I can change day-to-day with how I act socially, and it can become very frustrating for me as I feel limited by myself in making new friends, meeting new people and creating new experiences.
A lot of my shyness and social anxiety derives from two things (which I believe to be true of all of us) firstly, from the way other people have treated me in the past. By this I mean people who have ended up hurting me in the past. As well as unkindly people who have been rude and dismissive towards me for no real reason.
I have had issues with bullying in the past, both online and in person but it’s important to remind yourself that with people who do bully there is more than meets the eye and it’s almost never about the ‘victim’ themselves.
This social anxiety can affect me daily, sometimes occasionally – honestly it depends on which head I’ve got on that day, by this I really mean how you see yourself.
If I have my confident and outgoing, happy head on – nothing really causes me any internal anxious dialogue. But if I do not, then my internal anxious dialogue is all that runs through my mind and this presents itself in how I deal with people and how I express myself through speech and body language.
A lot of how you see yourself can reflect in personal relationships and how you present yourself to others.
Imagine two universes in which I exist in both. Let’s say I’m at Vondelpark in Amsterdam for the first time, on my own or with friends, and two tourists approach me to say ‘Hello’.
I’m feeling unconfident today; I’m rather fidgety and unable to focus on anything, my thoughts are spinning through my mind but none of them are positive. I’m highly concerned with my appearance physically and how others may perceive me. I’m feeling a lack of self-love today.
When they come over to say ‘Hey!’
I go in on myself and ask myself a thousand questions before even responding back
‘why are they talking to me?’
‘are they taking the mick out of me’
‘maybe they think I’m someone else’
with these thoughts my body language appears rather unwelcoming:
I’m avoiding eye contact, I’m talking quieter and I’m dismissive and short in response.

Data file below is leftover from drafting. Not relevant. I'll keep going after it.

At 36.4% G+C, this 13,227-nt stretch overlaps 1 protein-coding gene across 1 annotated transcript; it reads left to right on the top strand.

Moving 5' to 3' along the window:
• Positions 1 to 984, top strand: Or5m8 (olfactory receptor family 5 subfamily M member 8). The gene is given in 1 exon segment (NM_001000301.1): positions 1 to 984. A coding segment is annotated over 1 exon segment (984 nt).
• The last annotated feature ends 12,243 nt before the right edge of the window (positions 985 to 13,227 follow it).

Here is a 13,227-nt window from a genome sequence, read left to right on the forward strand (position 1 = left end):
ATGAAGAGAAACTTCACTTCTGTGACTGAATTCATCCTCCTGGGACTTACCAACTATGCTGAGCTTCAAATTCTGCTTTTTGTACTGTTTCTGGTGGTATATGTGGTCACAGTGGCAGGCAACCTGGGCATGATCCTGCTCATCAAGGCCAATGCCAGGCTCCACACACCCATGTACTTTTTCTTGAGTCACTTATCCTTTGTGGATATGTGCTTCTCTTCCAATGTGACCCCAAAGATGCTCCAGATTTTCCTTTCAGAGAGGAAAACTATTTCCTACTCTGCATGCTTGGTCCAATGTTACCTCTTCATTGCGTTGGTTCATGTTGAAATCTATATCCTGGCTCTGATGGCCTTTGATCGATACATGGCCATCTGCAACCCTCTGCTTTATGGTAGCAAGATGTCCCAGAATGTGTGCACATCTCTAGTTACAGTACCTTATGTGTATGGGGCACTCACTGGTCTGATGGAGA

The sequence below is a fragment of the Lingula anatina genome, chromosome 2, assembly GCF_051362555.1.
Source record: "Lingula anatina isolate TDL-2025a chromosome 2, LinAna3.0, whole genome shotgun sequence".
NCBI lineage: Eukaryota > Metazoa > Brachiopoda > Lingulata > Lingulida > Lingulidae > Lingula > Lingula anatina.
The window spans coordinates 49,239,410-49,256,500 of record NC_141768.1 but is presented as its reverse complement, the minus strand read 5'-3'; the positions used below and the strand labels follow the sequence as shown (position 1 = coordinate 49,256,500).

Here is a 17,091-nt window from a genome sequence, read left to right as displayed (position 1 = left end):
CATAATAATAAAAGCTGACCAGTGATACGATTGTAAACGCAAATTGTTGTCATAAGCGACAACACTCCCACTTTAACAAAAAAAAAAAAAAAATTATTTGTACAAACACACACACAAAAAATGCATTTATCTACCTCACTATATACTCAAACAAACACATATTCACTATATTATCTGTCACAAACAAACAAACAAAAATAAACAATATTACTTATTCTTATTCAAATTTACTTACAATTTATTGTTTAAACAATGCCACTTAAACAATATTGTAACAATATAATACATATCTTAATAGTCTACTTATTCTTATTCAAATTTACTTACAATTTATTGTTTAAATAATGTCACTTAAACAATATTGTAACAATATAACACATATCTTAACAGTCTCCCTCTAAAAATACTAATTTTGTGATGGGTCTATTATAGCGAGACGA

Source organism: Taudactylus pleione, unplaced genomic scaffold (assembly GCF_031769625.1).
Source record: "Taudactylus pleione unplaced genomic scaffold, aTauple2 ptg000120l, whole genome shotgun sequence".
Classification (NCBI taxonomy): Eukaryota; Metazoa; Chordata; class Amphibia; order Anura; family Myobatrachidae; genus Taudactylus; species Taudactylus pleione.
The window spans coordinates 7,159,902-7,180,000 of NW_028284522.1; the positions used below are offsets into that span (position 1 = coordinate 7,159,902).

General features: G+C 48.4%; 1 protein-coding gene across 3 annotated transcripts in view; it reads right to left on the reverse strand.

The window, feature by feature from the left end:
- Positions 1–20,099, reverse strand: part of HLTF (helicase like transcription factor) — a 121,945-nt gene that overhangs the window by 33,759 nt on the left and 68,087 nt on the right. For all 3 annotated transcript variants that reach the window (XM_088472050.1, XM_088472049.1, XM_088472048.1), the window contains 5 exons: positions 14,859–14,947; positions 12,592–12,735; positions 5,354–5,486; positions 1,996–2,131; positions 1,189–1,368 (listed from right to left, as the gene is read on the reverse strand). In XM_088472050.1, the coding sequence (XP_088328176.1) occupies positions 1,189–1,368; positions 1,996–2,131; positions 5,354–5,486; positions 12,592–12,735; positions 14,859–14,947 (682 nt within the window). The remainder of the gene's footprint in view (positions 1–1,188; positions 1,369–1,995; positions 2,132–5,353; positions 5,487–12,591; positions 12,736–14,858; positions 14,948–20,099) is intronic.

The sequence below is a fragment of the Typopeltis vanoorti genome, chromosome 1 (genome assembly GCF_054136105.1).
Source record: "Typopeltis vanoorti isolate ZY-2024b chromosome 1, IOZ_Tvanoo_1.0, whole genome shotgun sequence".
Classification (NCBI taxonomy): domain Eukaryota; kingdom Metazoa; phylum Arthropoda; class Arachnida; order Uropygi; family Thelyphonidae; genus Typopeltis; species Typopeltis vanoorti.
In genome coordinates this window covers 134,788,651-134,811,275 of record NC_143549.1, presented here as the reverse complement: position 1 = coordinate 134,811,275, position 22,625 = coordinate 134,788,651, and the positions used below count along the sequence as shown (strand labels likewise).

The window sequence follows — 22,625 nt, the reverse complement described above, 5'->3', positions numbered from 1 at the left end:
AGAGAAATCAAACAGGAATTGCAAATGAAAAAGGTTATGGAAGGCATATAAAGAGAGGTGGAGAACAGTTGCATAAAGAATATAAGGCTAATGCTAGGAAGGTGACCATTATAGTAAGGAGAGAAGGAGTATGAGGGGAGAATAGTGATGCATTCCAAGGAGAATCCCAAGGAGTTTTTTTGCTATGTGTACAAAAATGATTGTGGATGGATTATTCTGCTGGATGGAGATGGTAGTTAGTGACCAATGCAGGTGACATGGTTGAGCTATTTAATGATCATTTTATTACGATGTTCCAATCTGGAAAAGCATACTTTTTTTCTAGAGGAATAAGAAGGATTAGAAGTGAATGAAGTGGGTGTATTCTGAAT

‘Hi’, I respond.
I start playing with my hair (this is something I tend to do should I feel nervous in social situations; even bite my nails when it’s very extreme)
‘How are you? Where are you from?’, they ask
‘Good thank you, um… from Birmingham in England’
Notice how I fail to ask them questions about themselves, it’s not that I’m not interested it’s that I’m defensive.
Eventually they leave – making conversation with someone who’s confident and gives back.
I’m feeling good today, I’m not too bothered about my appearance. I’m enjoying music. Excited about not knowing where I am. I’m feeling good!
When they come over
Without thinking, I notice that these are just people and I respond to a potential new memorable experience.
‘Hey I’m Tazmin, what’s your name?’
(They introduce themselves)
‘Great where are you from? I’m from England and it’s my first full day in Amsterdam – have you been here before?’
‘Ah we’re from Canada! Yes we have but only for a few days so we’re back again and this is our first time in Vondelpark.’
‘That’s so funny, me too! What you guys up to today, fancy getting a drink together?’
The conversation begins, not too much small talk – but honest, flowing and natural conversation and maybe even a fun day out with two new people!
In scenario number one I would have come across as cold, rude and dismissive.
In scenario number two warm, friendly and interested.
The interesting thing is I know I can be both but I’m the same person.
Social anxiety or general shyness can limit you – but this is nothing to get angry about, which I am guilty of sometimes, but understand and work to change in small steps.
The first way of working on changing this is by understanding this is caused by one or both things.
1) How you see yourself at any moment
2) How you think people perceive you, may hurt you – based on previous experiences.
Please note that it’s important to understand they do go in this particular order; how you see yourself trumps how you worry about how other people may see you or how you may hold onto the bad things that may have happened to you, to cause you to become standoffish when meeting and connecting in new social situations.
How you see yourself is the most crucial thing when understanding your shyness or social anxiety. If you do not like or believe in yourself; if you question everything that happens to you in an anxious frame of mind, then you will confirm your beliefs by isolating yourself.